In today’s economy, a business entity cannot undermine the impact of taxation on its growth and development trajectory, which is why tax planning is considered to be the most pivotal part of financial planning. While the line between tax planning and tax evasion is very thin, the Supreme Court, on various occasions, has differentiated between the two concepts and has repeatedly held that minimisation of tax liability through legitimate tax planning is not illegal.[1]

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The conundrum created by AAR regarding GST on damages

With the ongoing pandemic, the odds of invocation of clauses such as liquidated damages, price variation clause, compensation clause or forfeiture of deposits for the delay in adhering to contractual timelines, etc. have become very high. Such additional payments could also bring out an exposure on account of taxability under Goods and Services Tax (“GST”) legislations.

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International Financial Services Centre

Inauguration of India’s first International Financial Services Centre (“IFSC”) at the Gujarat International Finance Tec-City (“Gift City”) in Gujarat is a positive development to invigorate our financial sector. If everything that is being attempted to achieve is accomplished, it will mark our entry on the global stage. When IFSC was being set up, our then Finance Minister, Late Mr. Arun Jaitley, had envisioned an IFSC at par with other global financial hubs like London, Singapore, Hong Kong, Dubai, etc. An IFSC encourages all major global players to operate in such facility, which in turn would facilitate a two way flow of finance, financial products, financial services, etc.. It would also attract the best talent pool because of access to multiple career opportunities as well as ability to work with the market leaders and world class products. For India, despite being one of the fastest-growing economies in the world, having one of the best talent pools that has created a name for itself in the global scene, having a significantly young population and emerging as one of the most sought after jurisdictions for start-ups, to not have an IFSC of its own and to not offer financial services to businesses across the world, would have been a great travesty.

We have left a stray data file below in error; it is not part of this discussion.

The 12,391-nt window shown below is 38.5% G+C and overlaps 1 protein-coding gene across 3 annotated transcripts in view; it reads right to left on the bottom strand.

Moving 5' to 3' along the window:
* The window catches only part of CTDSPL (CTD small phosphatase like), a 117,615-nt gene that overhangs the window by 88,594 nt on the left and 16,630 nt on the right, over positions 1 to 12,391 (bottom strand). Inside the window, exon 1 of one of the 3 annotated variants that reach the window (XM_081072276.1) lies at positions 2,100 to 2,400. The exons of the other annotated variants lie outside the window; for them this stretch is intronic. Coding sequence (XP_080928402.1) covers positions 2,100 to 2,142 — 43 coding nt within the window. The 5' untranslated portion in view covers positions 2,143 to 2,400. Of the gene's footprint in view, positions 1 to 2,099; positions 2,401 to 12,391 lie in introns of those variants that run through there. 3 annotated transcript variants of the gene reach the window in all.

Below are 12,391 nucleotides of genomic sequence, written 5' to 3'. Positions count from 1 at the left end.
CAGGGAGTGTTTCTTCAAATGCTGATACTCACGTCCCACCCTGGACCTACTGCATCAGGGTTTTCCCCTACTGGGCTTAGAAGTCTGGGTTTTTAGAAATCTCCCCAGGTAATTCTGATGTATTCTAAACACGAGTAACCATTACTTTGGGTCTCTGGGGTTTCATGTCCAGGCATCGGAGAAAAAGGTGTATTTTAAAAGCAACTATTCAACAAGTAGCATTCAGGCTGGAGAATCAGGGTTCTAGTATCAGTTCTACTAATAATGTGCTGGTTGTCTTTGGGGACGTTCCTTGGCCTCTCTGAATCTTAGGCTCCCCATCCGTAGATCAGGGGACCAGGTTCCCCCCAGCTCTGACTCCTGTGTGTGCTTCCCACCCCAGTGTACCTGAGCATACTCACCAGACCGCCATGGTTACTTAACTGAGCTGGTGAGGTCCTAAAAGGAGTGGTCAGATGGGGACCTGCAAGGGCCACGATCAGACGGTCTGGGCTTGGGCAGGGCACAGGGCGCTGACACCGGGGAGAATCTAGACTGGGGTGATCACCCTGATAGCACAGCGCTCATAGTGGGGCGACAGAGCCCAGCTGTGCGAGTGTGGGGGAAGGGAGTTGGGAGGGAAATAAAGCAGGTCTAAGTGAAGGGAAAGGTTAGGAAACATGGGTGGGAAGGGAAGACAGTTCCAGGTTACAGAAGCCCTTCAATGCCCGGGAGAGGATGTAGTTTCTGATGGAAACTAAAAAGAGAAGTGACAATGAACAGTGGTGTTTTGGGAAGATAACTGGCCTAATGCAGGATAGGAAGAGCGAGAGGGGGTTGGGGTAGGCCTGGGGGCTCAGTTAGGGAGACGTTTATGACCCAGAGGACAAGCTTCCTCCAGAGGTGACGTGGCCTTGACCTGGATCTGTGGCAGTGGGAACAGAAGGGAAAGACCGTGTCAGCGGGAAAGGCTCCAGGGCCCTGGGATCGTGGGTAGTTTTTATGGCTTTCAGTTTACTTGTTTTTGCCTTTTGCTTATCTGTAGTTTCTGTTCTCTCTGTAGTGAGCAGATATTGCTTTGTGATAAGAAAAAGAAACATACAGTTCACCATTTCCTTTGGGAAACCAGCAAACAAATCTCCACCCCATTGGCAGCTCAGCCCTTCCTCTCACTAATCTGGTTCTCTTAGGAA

Continue Reading International Financial Services Centre, an idea whose time has come – Part I: Banking Sector

Applicability of new TDS provisions on sale of securities